Lyme disease has been divided into three clinical stages. Stage I involves a rash and flu-like symptoms. Within 30 days of infection, a characteristic rash (erythema migrans) occurs at the site of the tick bite. Twenty to 50 percent of Lyme disease patients do not exhibit the rash, which often delays diagnosis of the disease. Erythema migrans may occur as an irregular-shaped red blotch or it may consist of a bright red ring around the bite that gradually expands over several days and clears in the center to form a bull's-eye pattern. The rash can vary in size from 1 to 18 inches. Later, secondary blotch-like skin lesions may occur away from the site of the bite when the spirochete spreads. The rash is usually accompanied by fatigue, headache, stiff neck, muscle aches and pains, and a general feeling of discomfort.
Stage II, which occurs during the next several weeks, includes cardiac and neurological symptoms. Neurological complications occur in about 15 percent of the patients and can involve encephalitis (inflammation of the brain), radiculitis (inflammation of the nerve roots), and Bell's palsy (transitory facial paralysis). In most instances, these symptoms completely disappear after lasting several months. Cardiac abnormalities occur in about 8 percent of patients. The symptoms include dizziness, shortness of breath, and heartbeat irregularities that may require installation of a pacemaker. Within several weeks these symptoms usually disappear.
Stage III is distinguished by arthritic problems that may appear as long as two years after the rash. Patients may experience pain, swelling, and elevated temperature in one or more joints. Some patients may also exhibit sleepwalking, loss of memory, mood changes, and inability to concentrate.
Lyme disease and its complications can be effectively treated with antibiotics. Physicians use different antibiotics against each stage of the disease. With early treatment, the course of Lyme disease is shortened, and the occurrence of late complications, such as arthritis, is reduced. Therefore, it is important to diagnose Lyme disease and administer antibiotic therapy quickly.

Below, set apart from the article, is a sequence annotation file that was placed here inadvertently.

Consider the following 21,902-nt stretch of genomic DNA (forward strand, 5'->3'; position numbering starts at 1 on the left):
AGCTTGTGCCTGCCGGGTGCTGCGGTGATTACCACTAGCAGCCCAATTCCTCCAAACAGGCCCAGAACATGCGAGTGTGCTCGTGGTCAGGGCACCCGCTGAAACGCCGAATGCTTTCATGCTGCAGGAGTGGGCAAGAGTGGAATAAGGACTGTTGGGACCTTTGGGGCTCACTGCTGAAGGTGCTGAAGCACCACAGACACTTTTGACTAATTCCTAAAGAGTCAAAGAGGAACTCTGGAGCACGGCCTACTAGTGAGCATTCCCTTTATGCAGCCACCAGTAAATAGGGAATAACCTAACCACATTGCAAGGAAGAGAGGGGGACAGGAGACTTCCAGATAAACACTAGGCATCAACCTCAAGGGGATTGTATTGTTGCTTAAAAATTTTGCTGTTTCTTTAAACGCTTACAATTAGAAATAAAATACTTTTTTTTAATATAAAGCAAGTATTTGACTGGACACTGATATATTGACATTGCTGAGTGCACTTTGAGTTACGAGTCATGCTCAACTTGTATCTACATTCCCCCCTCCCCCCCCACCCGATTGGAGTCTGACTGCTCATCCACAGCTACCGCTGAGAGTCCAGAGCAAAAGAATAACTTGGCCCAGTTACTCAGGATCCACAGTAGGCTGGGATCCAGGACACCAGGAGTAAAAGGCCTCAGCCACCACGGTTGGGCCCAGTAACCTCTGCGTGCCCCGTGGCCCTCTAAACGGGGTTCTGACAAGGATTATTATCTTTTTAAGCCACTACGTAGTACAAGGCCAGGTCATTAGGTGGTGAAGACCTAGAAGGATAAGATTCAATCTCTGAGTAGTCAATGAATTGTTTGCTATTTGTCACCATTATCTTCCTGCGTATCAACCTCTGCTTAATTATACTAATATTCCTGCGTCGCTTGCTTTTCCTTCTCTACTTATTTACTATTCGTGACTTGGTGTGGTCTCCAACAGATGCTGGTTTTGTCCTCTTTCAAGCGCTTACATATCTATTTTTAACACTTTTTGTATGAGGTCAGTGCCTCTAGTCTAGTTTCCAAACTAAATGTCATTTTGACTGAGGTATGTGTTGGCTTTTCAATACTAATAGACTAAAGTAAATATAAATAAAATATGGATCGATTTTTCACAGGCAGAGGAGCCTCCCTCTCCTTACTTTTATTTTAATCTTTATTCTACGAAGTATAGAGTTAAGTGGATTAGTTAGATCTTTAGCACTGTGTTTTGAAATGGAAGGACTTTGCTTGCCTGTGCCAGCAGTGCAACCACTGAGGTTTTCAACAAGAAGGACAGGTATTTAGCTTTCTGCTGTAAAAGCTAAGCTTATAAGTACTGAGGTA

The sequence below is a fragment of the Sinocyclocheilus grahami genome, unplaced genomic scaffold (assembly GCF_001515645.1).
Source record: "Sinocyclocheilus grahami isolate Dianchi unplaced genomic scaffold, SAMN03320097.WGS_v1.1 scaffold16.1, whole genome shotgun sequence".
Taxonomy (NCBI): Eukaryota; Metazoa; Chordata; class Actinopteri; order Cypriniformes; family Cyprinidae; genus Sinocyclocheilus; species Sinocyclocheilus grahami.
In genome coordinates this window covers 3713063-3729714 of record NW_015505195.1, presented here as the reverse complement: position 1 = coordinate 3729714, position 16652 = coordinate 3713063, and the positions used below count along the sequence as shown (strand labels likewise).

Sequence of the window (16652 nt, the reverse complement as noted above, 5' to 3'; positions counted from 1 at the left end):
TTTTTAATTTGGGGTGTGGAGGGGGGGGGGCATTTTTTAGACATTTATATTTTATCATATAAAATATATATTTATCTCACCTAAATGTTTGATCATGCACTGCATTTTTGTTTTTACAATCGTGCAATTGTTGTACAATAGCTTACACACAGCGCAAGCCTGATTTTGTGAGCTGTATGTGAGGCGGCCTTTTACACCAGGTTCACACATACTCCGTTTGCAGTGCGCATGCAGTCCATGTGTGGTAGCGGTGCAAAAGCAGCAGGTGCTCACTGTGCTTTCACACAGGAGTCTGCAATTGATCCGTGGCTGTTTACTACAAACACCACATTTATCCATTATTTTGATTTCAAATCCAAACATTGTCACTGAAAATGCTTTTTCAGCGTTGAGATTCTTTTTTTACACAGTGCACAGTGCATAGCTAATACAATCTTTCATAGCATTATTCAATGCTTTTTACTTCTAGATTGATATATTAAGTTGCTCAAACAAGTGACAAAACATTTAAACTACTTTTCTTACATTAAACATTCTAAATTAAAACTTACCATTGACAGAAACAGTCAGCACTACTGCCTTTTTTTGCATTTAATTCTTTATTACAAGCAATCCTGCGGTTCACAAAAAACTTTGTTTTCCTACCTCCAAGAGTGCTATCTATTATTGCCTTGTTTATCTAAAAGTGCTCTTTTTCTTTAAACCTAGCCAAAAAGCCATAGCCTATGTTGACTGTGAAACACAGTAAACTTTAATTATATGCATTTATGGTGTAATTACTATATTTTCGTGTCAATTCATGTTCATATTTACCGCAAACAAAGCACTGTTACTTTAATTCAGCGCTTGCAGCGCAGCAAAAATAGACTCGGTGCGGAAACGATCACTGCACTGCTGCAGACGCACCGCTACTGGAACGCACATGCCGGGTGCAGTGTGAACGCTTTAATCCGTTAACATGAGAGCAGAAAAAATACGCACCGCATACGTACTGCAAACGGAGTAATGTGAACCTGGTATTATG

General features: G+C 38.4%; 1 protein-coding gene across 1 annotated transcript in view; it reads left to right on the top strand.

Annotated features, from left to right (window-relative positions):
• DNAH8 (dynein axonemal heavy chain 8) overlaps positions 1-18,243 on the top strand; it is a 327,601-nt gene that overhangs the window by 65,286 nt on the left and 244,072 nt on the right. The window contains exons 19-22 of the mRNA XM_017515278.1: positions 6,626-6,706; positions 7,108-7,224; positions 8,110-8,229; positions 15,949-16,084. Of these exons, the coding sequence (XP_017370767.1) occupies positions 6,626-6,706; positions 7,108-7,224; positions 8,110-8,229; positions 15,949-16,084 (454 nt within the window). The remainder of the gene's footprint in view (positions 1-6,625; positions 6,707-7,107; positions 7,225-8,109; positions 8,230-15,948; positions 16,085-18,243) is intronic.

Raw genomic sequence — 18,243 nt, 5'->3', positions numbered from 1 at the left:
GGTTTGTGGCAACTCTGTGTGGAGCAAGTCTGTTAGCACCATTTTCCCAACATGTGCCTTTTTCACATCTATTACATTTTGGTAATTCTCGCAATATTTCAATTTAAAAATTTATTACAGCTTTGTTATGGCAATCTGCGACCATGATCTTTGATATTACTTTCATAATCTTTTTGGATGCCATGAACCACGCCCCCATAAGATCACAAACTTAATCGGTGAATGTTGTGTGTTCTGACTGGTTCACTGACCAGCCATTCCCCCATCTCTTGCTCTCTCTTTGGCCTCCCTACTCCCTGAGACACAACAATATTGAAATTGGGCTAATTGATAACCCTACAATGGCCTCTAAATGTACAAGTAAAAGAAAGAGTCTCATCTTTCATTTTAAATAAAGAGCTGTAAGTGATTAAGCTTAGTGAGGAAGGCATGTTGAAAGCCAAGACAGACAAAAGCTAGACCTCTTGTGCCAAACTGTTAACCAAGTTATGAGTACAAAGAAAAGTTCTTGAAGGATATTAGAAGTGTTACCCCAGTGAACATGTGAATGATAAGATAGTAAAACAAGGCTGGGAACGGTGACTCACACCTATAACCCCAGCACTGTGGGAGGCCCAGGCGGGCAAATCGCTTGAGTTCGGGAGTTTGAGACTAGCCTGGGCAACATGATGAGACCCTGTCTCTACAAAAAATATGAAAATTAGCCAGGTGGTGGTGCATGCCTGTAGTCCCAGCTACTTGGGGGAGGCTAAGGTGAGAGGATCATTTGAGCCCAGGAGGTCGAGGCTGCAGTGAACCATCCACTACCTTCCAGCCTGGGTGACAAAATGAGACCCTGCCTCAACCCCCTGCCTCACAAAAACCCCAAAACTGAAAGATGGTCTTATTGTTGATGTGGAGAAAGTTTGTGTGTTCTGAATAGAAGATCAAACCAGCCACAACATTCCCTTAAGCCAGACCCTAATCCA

Avoiding Tick Bites
The risk of infection with tick-transmitted disease organisms can be greatly reduced by prompt removal of any ticks that have attached. Home "remedies" such as application of petroleum jelly or cleaning fluid or holding a burning cigarette near an attached tick will not cause it to dislodge. They irritate the skin and may kill the tick, making it difficult to remove intact. Disease organisms carried by an engorged tick may penetrate even microscopic breaks in the skin. Here is the best way to remove an attached tick:
Weeds and grass around homes and in public-use areas should be kept mowed to discourage rodent hosts of ticks from becoming established. Reduce exposure to ticks by removing the leaf litter layer around picnic tables, in campsites, and along hiking trails.
Severe tick infestations can be controlled effectively with pesticides. Uniform application is critical to achieving adequate control. If a liquid formulation is used, the ground cover in tick-infested areas should be wetted thoroughly to the soil surface. Apply granular pesticides just before rainfall or water the granules thoroughly to assure that the pesticide is released. Until the treated areas have dried, keep children and pets away. Consult the current North Carolina Agricultural Chemicals Manual for advice on pesticide selection.